[image by David Kerkhoff]
I just went through a period of nostalgia, of the pencil and paper role playing game type. To understand more, read Wil Wheaton’s posts of his experience as a Dungeon Master in Part I, Part II, Part III, Part IV and some concluding thoughts. Thanks to Scott Beale for this.
Ok, I haven’t played much of Dungeons and Dragons (although I certainly owned a few of the books. Just for reference), or any of the other types of pencil and paper RPGs. But I’m absolutely fascinated by them. My first encounter was when I was 12 years old. I bought these books of the Dragon Warriors series.
For some reason, I only bought the first and third of the series. Oh right, the second one wasn’t available. My 12 year old mind didn’t think it was important. Besides, I didn’t know about the genre then. There was a book sale held at my school, and I was browsing when I chanced upon them.
They were totally awesome! There was mysterious magic, dank dungeons, hateful hobgoblins and tantalising treasure. They were different from the choose-your-own-adventure type of books, because anything can happen! The games master (the term used) can devise any manner of story plot to suit the players. The books’ content are a guide, but the games master is free to use the imagination to make the game fun.
Because I was so excited by this, I had to play it. The problem? No one’s around to play it with me. It doesn’t matter if I’m the games master or a player. I just want to play it.
Somehow I managed to drag my friend and my brother into the game. Creating character sheets was fun. Explaining some rules of combat took some time. And basically there wasn’t much of role playing, or creative use of imagination. But it’s ok. Remember, I was 12 then. Those 2 were even younger than me.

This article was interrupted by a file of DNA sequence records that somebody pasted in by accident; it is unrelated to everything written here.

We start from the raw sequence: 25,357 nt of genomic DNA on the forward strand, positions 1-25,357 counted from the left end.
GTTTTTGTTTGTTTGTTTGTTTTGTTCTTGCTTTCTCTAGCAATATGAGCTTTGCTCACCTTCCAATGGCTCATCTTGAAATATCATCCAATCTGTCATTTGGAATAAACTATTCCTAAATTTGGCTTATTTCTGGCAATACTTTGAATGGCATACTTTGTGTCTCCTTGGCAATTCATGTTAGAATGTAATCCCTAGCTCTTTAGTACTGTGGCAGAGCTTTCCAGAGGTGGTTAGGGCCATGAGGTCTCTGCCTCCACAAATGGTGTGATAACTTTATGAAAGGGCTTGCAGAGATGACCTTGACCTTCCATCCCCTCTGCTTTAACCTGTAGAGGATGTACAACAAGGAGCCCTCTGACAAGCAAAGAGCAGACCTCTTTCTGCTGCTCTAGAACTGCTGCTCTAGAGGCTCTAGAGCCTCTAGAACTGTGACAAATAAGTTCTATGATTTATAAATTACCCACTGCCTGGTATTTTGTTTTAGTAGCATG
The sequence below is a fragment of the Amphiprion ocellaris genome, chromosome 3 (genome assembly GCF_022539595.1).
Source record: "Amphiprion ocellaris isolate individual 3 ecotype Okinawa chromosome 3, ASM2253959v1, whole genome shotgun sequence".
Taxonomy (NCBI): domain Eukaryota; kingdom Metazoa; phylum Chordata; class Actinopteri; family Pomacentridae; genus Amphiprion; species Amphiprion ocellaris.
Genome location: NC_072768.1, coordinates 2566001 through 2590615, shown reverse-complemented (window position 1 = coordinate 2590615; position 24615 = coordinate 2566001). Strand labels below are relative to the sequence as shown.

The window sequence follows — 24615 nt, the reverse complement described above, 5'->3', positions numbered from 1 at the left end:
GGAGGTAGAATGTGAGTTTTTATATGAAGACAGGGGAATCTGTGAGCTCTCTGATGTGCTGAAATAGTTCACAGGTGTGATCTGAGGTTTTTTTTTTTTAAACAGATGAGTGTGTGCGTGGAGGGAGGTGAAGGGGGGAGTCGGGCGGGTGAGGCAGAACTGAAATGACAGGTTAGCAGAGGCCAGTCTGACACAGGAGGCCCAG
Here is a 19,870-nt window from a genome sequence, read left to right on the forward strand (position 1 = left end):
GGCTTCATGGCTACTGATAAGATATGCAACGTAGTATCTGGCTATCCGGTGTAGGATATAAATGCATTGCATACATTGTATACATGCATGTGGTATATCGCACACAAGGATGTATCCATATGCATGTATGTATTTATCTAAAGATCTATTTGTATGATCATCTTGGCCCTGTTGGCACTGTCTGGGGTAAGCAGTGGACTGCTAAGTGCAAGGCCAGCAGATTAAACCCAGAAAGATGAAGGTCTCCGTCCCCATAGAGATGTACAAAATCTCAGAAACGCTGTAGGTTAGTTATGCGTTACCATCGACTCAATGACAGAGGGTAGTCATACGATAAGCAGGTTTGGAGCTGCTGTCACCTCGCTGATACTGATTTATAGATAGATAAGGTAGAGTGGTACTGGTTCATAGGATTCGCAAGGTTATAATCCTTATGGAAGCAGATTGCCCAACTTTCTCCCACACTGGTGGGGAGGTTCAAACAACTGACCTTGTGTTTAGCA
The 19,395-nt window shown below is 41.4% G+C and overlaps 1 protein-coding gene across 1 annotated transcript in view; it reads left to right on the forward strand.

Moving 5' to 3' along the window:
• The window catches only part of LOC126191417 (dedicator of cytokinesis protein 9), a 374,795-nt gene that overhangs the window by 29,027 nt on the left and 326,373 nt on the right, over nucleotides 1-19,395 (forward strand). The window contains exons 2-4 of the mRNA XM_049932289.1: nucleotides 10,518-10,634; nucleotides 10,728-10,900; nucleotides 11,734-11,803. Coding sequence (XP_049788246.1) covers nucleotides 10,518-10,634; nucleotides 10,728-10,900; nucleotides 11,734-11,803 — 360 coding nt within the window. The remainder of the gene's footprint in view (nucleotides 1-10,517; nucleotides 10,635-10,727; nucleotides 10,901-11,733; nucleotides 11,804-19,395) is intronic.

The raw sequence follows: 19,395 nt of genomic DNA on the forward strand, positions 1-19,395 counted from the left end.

I think one of them was a Knight (or a Barbarian) and the other a Sorcerer. Now only the 2nd book (which I didn’t have) details the mechanics of Sorcerers and Mystics. But I went ahead anyway. I mean, the main attack mechanism was the Attack stat for Knights and Barbarians. There was a Magical Attack stat. Not hard to put one and one together.
The magic casting system was based on magic points. Low level magic spells cost less, higher level spells cost more. The first book provided character sheets for Sorcerers, so I had the number of magic points for a 1st level Sorcerer.
What about spells? Well, I made them up. I played enough RPGs to know the basics. There’s always some kind of fire spell, maybe a healing spell. Well, I was 12. Cut me some slack, will ya?
So my party of 2 was starting out in a basic dungeon, the one in book 1. As rookie adventurers do, one of them inevitably fell into a pit. They’re so rookie, the Sorcerer was in front of the Knight in their battle formation, so the Sorcerer fell into the trap first. No!! Spell casters behind front line attackers! *sigh*
They didn’t even think to use the coil of rope in their equipment to try to climb out. Since their role playing skills and creativity were worth squat then, I gently nudged and suggested that maybe a point of magic would allow the Sorcerer to levitate out.
I know, I know, the levitation spell is non-existent. They would also be stuck there for eternity if I didn’t intervene. Their first encounter with a pack of rats almost did them in. Then this pit. I’m no psychic, but I’m pretty sure they would abandon playing the game very soon if things didn’t pick up.
In another instance, my classmate (I’m still 12) held a game session. With 5 players. Or 7. My memory’s hazy on that. And I got to play! He used the same Dragon Warriors book 1 to play. Because I’ve already read my book to tatters, and I was a games master before, I was allowed to play, but I couldn’t make decisions until after other players did. This was to avoid spoiling the fun for others. I was basically in it to slash rats and batter goblins, which was still loads of fun.
His method of games mastering was different than mine. Maybe it’s because of the larger party, so he followed the book almost to the letter. My point is that, in this fantasy world, he controls everything.
He could add another ghoul if the going seemed too easy. He could “cheat” by making the enemies target the more prepared and healthier players, thereby allowing the weaker players to continue. He could drop hints for puzzles. He could add red herrings. He could do anything.
Then the games stopped. As in no one plays with me on Dragon Warriors anymore (or any other pencil and paper RPGs). A year or two later, I rediscovered a kindred soul… and I’ll tell you more in another article. Stay tuned.